New Group Takes Aim At Planned Hotel Development
Sheraton's run through Planning Commission under appeal by newly formed community group.
A plan to put a Sheraton Hotel at the corner of Valencia Blvd. and McBean Pkwy. in Santa Clarita is being put under the microscope by a new group of community members who have organized under the name "Positive Solutions Association," (PSA).
The project is being financed by Brisam Valencia, LLC, and it plans to build the Sheraton hotel over the footprint of The Greens Sports Bar and Restaurant, which will be demolished. According to Santa Clarita Associate Planner Jessica Frank, the 136,550 square foot building will accommodate roughly 200 rooms, a 120-seat restaurant and 7,600 square foot banquet facility.
PSA has issued an appeal regarding the recent Planning Commission approval of the hotel project proposal, requesting a formal review by City Council. Organizers believe that several factors of the project depart from the City's general plan. Those factors likely include the project's proposed height, which exceeds the city's development code limit. To break the limit, the project has to be granted a Conditional Use Permit. Another area of concern could be the potential traffic impacts on McBean Pkwy and surrounding streets.
Approximately 110 people make up PSA, which was formed just ten days ago. Some of the members are residents of the Woodlands Community, located directly behind the proposed hotel site.
Their spokesman Don Stevens, a Doctor of Environmental Engineering and Woodlands resident, claims that the City was misled.
"Our great City has been duped," he exclaimed to a crowd of about 20 supporters in front of City Hall Wednesday.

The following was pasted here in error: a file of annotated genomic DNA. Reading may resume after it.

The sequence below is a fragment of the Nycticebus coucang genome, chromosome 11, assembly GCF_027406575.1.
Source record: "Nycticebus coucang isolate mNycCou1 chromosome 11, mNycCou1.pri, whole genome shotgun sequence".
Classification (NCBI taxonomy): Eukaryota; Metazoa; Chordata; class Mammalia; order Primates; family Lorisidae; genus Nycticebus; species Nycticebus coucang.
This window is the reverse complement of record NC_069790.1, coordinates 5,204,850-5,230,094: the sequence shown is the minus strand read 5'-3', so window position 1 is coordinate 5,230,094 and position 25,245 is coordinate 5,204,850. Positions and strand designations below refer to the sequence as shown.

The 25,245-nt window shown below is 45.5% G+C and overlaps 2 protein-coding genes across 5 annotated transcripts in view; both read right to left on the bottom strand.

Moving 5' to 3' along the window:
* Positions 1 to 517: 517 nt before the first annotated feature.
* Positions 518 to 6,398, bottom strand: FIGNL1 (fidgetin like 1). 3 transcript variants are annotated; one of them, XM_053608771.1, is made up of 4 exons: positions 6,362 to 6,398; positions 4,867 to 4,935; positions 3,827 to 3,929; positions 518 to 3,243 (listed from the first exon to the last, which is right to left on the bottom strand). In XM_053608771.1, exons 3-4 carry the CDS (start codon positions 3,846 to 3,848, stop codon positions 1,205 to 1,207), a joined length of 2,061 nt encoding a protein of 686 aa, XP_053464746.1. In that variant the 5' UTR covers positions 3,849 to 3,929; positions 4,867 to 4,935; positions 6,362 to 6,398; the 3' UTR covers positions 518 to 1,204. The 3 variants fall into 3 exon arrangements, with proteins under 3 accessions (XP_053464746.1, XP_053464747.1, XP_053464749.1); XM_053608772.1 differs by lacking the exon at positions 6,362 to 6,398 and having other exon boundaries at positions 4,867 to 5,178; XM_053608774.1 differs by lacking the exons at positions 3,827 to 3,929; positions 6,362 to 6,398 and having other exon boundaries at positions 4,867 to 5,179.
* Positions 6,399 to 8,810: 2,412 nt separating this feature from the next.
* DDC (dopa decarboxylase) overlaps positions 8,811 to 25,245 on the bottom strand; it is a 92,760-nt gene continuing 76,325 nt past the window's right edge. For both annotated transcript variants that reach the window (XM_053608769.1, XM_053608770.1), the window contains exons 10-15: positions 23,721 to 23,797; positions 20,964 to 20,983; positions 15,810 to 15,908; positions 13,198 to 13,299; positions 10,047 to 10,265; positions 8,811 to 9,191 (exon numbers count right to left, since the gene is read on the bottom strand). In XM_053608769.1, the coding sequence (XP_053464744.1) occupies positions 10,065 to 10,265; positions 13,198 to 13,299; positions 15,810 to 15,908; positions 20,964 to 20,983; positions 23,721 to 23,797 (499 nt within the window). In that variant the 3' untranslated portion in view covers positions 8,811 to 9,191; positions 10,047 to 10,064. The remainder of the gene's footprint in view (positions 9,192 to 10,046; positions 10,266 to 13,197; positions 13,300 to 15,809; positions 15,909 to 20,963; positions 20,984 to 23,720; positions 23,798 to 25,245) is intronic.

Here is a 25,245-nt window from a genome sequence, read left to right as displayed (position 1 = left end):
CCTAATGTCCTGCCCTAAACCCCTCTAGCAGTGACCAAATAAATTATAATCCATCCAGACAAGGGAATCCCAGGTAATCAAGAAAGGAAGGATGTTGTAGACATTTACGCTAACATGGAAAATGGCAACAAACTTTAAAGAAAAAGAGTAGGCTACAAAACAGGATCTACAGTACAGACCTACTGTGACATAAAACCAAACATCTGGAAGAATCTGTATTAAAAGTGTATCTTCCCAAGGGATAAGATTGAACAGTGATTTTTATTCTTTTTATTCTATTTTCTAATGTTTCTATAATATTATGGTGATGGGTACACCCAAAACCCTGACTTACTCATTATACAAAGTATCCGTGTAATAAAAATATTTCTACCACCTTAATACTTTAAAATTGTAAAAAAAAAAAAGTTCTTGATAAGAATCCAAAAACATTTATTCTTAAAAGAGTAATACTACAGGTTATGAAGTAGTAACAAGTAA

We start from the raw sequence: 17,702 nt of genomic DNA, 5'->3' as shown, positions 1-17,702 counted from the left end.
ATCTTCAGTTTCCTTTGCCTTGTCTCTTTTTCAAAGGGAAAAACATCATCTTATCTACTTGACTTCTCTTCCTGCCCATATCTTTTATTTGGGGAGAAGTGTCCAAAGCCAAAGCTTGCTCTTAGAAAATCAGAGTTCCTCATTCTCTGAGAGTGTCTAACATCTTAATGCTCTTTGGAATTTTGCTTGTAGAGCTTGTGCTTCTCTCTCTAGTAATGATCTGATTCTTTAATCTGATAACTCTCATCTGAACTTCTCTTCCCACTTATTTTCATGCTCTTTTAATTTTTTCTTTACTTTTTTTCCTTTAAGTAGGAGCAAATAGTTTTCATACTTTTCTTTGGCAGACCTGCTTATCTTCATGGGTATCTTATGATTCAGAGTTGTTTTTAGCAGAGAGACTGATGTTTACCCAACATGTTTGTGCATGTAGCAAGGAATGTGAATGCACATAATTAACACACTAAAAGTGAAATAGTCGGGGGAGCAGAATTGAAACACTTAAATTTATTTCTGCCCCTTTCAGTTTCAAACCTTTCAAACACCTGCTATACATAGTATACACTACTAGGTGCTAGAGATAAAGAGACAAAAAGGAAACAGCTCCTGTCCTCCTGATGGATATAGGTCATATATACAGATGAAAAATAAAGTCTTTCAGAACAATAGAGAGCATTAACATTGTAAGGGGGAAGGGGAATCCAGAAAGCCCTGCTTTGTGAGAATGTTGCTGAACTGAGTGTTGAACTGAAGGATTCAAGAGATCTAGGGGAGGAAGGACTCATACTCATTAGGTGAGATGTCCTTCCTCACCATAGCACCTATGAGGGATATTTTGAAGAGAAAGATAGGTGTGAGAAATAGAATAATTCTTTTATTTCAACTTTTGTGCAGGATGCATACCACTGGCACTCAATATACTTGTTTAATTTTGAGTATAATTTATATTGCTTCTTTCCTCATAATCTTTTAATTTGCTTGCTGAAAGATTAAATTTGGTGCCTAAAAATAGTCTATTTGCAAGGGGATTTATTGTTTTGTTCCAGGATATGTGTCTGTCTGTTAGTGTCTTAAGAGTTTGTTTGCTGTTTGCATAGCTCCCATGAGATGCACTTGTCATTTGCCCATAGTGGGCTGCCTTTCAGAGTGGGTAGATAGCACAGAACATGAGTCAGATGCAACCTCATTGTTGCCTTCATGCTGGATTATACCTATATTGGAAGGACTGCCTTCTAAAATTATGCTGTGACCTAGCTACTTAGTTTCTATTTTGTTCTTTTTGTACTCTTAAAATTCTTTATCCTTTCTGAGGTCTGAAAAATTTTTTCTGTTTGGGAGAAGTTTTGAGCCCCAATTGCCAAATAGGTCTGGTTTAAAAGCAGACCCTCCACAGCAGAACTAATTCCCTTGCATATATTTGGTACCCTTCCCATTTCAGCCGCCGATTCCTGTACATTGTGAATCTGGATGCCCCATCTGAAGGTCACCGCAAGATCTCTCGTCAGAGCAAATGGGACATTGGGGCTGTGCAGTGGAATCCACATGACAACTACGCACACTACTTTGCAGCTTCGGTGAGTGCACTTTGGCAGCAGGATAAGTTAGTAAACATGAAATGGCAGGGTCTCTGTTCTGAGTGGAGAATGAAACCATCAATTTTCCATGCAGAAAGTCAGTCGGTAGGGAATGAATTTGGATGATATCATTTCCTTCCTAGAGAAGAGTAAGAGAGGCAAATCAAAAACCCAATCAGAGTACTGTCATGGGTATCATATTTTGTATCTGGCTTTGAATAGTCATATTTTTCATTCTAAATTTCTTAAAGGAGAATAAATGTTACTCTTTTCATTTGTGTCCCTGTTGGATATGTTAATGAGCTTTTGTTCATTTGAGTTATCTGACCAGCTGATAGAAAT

Still early in the process, Stevens says that PSA is evaluating the project fully and will be prepared to offer specific areas of concern by the appeal date, which has yet to be set.
"The time has been very, very short," he said. "We don't know much right now, so essentially we've filed the appeal and put together the group trying to get something started."
Just the thought of a major project like the hotel, which could be taller than the adjacent Hyatt Regency, has the group spooked.
"The idea of putting that size of a hotel on that small piece of property is what really hit us, and the changes that it will make in that intersection right there," Stevens said while pointing out McBean Pkwy. and Valencia Blvd.
The City adopted a mitigated negative declaration for the project, which means that the developer will be responsible for mitigating all of the environmental impacts before they can be issued the certificate of occupancy. One of those mitigations includes the addition of another right lane for westbound traffic on Valencia Blvd. near the hotel.
While the opposition to the project has been set, Stevens reports that the group isn't upset with the City. Instead, he says, the members want to work with the City to uncover all of the details about the project and its effects on the community.